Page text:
You don’t have a cleaning problem, but you may have a lighting problem

“Don’t stress in happymess. Bright and white is impolite. Grey is okay. A candle is the only way”

Mr Simple to Ms Simple

One of the greatest burns on our family time, and a source of a good number of discussions and debates, is house cleaning. There is just so much that could be, should be done and needs to be done. It’s not that we don’t like a clean, clutter free house. We do, but we don’t want to spend most of our free time picking up and cleaning. Is there a utopia? A half way point between spic and span and a cockroach infested den of disease? Can we find our happymess?

Three areas that we are focusing on in this quest are:

1)      Dividing tasks between ‘what must be done’, ‘what should be done’ and ‘what could be done’.

2)      Simplifying routines for tasks that that must be to be done so that they are completed effectively and efficiently.

3)      Discovering if there are any ways that we can eliminate the need to do, should do, or must do tasks.

4)      Learning to let go of what could be done and putting that time and mental energy to better use.

I have often heard females colleagues complain that their man ‘doesn’t see what needs to be done’ so they feel the need to constantly encourage or nag him to do more of the cleaning. This is really a difference of opinions about what must be done, should be done and could be done. More harmony should result if both are on the same page about which tasks fall into each of these categories. By agreeing what must be done you can ensure that the workload for the essential cleaning is shared more evenly.

We’ve identified the following must be dones in our hovel:

Dishes – as soon as we’ve eaten

Laundry – at least twice per week (cloth nappies everyday)

Bedding – changed weekly

Floors and counter tops – wipe down after any meal and cleaned thoroughly at least once per week (but the floor around the babies feeding chair needs to be cleaned after every meal. He’s a messy pup!)

Shower, bath and toilet – at least once per week

Picking up, packing up and putting away – as soon as we’ve finished with it

On top of that there is a lot of other scrubbing, disinfecting, cleaning and washing that could be done.

Why do we feel this compulsion of scour and scrub. It does not appear to relate to our own desires. More so how others may perceive us. There is also a strong expectation, probably created by manufacturers of cleaning products, that a hygienic home is white and bright. We are made to feel bad if surfaces don’t glisten or our counter tops dull from extensive use.   If our house is not white and bright we are dirty, lazy slobs. Friendless social isolates!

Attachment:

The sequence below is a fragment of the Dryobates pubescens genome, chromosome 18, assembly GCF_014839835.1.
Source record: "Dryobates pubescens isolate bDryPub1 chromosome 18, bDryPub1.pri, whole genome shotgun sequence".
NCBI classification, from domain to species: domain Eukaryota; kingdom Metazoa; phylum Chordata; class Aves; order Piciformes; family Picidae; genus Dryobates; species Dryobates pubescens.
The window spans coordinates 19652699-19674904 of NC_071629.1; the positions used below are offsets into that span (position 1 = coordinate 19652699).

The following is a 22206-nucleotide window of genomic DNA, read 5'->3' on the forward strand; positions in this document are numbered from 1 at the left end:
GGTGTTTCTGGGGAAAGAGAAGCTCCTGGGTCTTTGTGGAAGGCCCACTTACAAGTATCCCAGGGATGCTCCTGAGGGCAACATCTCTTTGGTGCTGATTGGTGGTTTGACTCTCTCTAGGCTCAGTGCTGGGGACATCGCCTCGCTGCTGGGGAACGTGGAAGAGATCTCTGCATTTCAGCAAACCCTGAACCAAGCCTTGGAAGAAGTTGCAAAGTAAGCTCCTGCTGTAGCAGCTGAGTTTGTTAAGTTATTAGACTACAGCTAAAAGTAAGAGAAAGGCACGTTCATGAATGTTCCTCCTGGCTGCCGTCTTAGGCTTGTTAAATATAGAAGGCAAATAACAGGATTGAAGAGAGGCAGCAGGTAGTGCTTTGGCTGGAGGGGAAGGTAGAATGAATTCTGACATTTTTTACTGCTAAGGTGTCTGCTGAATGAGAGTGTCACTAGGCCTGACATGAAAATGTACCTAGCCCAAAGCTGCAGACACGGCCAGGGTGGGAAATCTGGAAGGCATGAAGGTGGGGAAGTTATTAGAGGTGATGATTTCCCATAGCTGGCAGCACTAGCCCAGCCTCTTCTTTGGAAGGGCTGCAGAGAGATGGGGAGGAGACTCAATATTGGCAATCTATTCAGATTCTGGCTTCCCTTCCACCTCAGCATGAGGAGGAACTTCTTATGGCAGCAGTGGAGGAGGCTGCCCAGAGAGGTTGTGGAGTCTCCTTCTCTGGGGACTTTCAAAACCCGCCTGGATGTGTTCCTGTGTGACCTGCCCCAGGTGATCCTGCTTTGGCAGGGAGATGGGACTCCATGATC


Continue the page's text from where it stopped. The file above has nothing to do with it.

Two generations ago people didn’t scrub their floor with Ajax on a toothbrush. It wasn’t solely to do with multinational corporations foisting products. It was fundamentally because we didn’t have the ‘white and bright is right’ myth pervading our domestic existence. White and bright is an invention that was impossible until Edison. Before the lightbulb we lived by candle light. I’ve certainly noticed how the dimmer the lights the more grey is okay. So my pro premium cleaning tip: Replace your electric lights with candles and disappear some of the dirt in your house!!.

Also, because a lot of tidying and cleaning is for visitors I recommend managing appearances whenever possible. Some simple tips are:

  1. Put dirty dishes in the oven (out of sight) if you don’t have time to do them before visitors pop in. Visitors –dirty dishes-think oven.
  2. Always dust your TV – if it is the centre of most rooms and people will notice dirt and dust more than in other places.
  3. Always keep your doorstep and hallway clean and clear of clutter. First impressions and all that.
  4. Bust cleaning down into daily small tasks. Avoid the big weekend recovery clean. Or the mother-in-law is coming over emergency clean.
  5. Realise an overly clean house is actually very impolite.

Wait let me explain that last one (Ms Simple disagrees by the way)…If you visit a friend and they have a very clean house you feel bad. You think gosh they do all this work, raise three children and keep their home spotless! What failures we are!  On the other hand if their house were messier than yours you’d feel better about yourself. The secret thought ‘God they live in a tip. At least our place isn’t this grimy!’ would likely cross your mind…and so having a cleaner house than your friends makes them feel inadequate. Knowingly making someone feel inadequate is impolite and by SIMPLE logic a bright and white house is therefore very impolite and highly unacceptable.

Free yourself from over cleaning. Take a box of candles home tonight for your special someone.


Don’t stress in happymess. White and bright is impolite. Grey is okay. Candles are the only way…

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